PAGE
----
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Rebecca Dawson Headshot

Since 1983, Music at Oxford has been promoting concerts in Oxford’s historic buildings. As part of this month’s celebration of women, locally and further afield, we caught up with General Manager Rebecca Dawson to find out more about the work they do, and the position of women in the classical music world as a whole.

What’s it’s like to be part of an all-women team at Music at Oxford?

I actually never think about it! What really matters is having colleagues who are experienced, calm under pressure, and know the classical music industry inside-out. In actual fact, our wider pool of freelance staff includes several men too.

How dramatically does what you do now differ to your previous jobs?

It's completely different and yet also very similar; I'm simply coming at the same industry from a different angle. I used to be a music publisher, which meant very little time at home, as I was out at concerts at least three nights a week, or undertaking a huge amount of international travel (to the Nordic countries, central Europe, Ireland and the US). Most recently I was the artistic director and CEO of a music publishing house in Copenhagen, but before that my role was solely to lead on promotion, which meant meeting as many high-profile industry leaders (opera, orchestra and festival directors, etc.) as possible, to discuss repertoire and composers with them. I really had to know my stuff, and there was no time for tiredness!

What are the main differences between contemporary classical music in the UK and overseas?

Two things: money and reception. In many mainland European countries, proper funding for contemporary music is seen as essential, and audiences expect to find new music in concert programmes, and they expect to engage with it. It's part of their cultural identity. There are some excellent organisations in the UK trying to do the same, but it's undoubtedly harder here.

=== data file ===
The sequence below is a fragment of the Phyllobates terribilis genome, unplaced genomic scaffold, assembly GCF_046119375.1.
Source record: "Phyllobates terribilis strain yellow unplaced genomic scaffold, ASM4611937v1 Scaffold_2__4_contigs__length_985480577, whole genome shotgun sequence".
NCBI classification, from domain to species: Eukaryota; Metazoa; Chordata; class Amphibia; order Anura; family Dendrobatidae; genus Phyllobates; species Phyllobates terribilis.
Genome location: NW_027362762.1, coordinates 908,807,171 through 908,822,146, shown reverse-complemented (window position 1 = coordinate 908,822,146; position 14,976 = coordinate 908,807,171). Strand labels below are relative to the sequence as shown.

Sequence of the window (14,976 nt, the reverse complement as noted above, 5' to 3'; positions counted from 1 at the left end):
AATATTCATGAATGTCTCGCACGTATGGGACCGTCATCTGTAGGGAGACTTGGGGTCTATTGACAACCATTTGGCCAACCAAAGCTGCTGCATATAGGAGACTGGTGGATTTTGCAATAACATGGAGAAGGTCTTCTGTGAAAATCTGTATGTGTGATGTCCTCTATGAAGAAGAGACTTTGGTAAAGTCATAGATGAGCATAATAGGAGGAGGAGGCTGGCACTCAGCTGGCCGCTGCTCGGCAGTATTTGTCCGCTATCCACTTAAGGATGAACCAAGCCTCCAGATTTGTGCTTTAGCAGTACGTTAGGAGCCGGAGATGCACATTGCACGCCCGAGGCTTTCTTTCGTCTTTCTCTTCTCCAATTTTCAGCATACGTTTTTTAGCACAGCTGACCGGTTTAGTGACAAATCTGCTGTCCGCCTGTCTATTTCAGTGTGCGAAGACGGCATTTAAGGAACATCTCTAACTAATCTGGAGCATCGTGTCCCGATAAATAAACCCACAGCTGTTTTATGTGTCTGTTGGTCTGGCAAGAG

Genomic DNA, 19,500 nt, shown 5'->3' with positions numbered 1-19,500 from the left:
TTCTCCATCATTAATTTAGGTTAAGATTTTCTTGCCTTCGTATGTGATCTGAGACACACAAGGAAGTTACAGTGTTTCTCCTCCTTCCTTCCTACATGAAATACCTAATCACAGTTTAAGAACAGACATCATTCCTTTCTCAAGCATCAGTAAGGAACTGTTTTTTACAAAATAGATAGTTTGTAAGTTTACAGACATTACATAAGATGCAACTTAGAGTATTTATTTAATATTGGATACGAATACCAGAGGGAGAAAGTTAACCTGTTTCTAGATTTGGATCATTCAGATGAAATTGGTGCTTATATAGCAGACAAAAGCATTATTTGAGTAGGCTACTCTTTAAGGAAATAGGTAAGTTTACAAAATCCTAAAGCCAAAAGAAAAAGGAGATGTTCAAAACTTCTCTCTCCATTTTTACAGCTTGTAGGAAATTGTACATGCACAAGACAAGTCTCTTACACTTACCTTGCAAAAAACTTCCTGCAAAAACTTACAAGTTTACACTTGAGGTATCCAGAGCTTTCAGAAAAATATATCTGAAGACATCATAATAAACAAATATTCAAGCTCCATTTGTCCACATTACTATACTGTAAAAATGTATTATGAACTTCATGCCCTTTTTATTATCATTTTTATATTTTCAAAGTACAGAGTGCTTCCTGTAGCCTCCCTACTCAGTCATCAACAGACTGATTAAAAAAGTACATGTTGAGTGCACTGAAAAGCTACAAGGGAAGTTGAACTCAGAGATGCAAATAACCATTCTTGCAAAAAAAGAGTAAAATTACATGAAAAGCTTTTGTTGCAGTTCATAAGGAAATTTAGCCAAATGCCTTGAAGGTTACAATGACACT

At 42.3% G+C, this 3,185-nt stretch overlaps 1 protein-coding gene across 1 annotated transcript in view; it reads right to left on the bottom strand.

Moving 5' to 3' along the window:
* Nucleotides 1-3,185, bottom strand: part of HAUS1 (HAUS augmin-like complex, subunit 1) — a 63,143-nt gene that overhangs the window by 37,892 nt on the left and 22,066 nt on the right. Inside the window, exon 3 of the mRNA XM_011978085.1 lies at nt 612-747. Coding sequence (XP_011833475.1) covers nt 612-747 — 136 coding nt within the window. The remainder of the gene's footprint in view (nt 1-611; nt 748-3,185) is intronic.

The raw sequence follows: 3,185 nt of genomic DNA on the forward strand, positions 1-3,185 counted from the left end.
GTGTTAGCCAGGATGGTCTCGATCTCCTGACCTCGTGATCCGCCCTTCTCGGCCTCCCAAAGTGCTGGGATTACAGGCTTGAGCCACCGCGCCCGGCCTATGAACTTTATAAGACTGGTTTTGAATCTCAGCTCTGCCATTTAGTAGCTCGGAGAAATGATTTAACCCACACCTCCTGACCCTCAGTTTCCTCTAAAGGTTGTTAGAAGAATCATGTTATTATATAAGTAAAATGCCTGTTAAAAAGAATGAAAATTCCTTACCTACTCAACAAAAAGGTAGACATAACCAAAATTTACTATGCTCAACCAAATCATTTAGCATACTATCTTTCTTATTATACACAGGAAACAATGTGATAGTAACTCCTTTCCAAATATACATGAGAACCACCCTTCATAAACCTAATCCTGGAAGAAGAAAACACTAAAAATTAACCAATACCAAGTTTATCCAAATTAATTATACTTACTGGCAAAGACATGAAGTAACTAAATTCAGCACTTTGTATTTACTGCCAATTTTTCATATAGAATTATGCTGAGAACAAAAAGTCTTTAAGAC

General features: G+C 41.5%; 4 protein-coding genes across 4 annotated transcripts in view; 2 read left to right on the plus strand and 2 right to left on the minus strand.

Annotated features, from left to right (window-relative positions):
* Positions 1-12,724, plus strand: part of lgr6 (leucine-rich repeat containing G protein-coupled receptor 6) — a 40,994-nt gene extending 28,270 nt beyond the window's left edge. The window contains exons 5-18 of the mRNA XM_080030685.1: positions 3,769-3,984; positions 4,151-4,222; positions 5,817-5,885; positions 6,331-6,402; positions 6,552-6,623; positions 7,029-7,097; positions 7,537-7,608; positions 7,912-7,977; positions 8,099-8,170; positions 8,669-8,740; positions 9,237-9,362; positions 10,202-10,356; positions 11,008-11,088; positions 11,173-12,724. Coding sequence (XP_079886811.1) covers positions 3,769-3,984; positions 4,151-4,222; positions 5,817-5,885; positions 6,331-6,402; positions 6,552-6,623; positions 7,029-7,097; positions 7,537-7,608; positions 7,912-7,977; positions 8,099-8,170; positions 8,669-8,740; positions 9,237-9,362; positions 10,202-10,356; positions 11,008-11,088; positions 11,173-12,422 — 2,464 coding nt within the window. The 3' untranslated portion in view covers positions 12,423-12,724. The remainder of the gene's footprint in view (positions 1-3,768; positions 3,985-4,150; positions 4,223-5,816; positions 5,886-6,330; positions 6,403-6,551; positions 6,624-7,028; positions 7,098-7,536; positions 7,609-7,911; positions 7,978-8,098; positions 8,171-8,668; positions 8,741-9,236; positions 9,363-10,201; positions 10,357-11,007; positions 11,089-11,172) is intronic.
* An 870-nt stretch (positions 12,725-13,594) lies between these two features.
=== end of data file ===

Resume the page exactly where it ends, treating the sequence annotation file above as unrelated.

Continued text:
How did you arrive at the idea of the MAO Empowered Women Trilogy?

The singer and writer Clare Norburn approached my colleague with the idea, and we thought it would be an excellent fit for this year's International Women's Day. Our friends at SJE Arts agreed and so the trilogy is a co-promotion with them, in their excellent and atmospheric venue.

Every season, is the championing of women something you strive for?

Yes, though in practice it's not always possible to do as much as we'd like. Female conductors and composers need to be championed especially, and I'm glad to see some fantastic initiatives gaining real momentum.

Would you like to see more women working in classical music?

I want to see more women achieving whatever they wish! There are actually a lot of women working in the classical music industry, including a lot of fantastic leaders (eg: Gillian Moore – Southbank Centre; Susanna Eastburn – Sound and Music; Kathryn McDowell – LSO). We all have a responsibility to ensure that women feel enabled and supported in the industry.

Have you ever felt unfairly judged in the industry because of your gender?

Not for a second. And if I had, I'd have called it out immediately.

How does Oxford fare – via its press, universities or other organisations – in its support and promotion of female classical musicians?

I used to be Head of Promotion in the music department of OUP, and there are some excellent female composers being promoted there. Similarly, Natalie Clein worked with the University of Oxford's Faculty of Music to promote some excellent female composers. I think some good work is being done here.

What’s in the pipeline for Music at Oxford?

Doing what we do ever better, and broadening our remit to include education work, different genres of music, new venues, and more experiences for our audiences.

musicatoxford.com

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